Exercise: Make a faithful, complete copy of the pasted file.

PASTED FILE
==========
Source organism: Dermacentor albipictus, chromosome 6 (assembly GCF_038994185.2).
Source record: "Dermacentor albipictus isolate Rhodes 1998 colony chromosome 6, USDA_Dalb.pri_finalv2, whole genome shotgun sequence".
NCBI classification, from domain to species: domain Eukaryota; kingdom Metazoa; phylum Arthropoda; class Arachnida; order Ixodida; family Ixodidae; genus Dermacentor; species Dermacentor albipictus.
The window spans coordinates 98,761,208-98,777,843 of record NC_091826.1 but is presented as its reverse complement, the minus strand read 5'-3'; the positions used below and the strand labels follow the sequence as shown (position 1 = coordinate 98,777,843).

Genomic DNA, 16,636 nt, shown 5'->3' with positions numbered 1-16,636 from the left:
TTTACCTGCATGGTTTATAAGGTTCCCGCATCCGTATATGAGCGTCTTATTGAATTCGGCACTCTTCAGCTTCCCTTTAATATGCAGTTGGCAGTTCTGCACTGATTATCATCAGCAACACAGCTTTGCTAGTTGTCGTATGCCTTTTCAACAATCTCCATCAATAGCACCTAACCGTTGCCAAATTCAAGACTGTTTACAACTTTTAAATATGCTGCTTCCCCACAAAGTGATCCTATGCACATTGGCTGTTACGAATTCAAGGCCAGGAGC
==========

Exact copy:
Source organism: Dermacentor albipictus, chromosome 6 (assembly GCF_038994185.2).
Source record: "Dermacentor albipictus isolate Rhodes 1998 colony chromosome 6, USDA_Dalb.pri_finalv2, whole genome shotgun sequence".
NCBI classification, from domain to species: domain Eukaryota; kingdom Metazoa; phylum Arthropoda; class Arachnida; order Ixodida; family Ixodidae; genus Dermacentor; species Dermacentor albipictus.
The window spans coordinates 98,761,208-98,777,843 of record NC_091826.1 but is presented as its reverse complement, the minus strand read 5'-3'; the positions used below and the strand labels follow the sequence as shown (position 1 = coordinate 98,777,843).

Genomic DNA, 16,636 nt, shown 5'->3' with positions numbered 1-16,636 from the left:
TTTACCTGCATGGTTTATAAGGTTCCCGCATCCGTATATGAGCGTCTTATTGAATTCGGCACTCTTCAGCTTCCCTTTAATATGCAGTTGGCAGTTCTGCACTGATTATCATCAGCAACACAGCTTTGCTAGTTGTCGTATGCCTTTTCAACAATCTCCATCAATAGCACCTAACCGTTGCCAAATTCAAGACTGTTTACAACTTTTAAATATGCTGCTTCCCCACAAAGTGATCCTATGCACATTGGCTGTTACGAATTCAAGGCCAGGAGC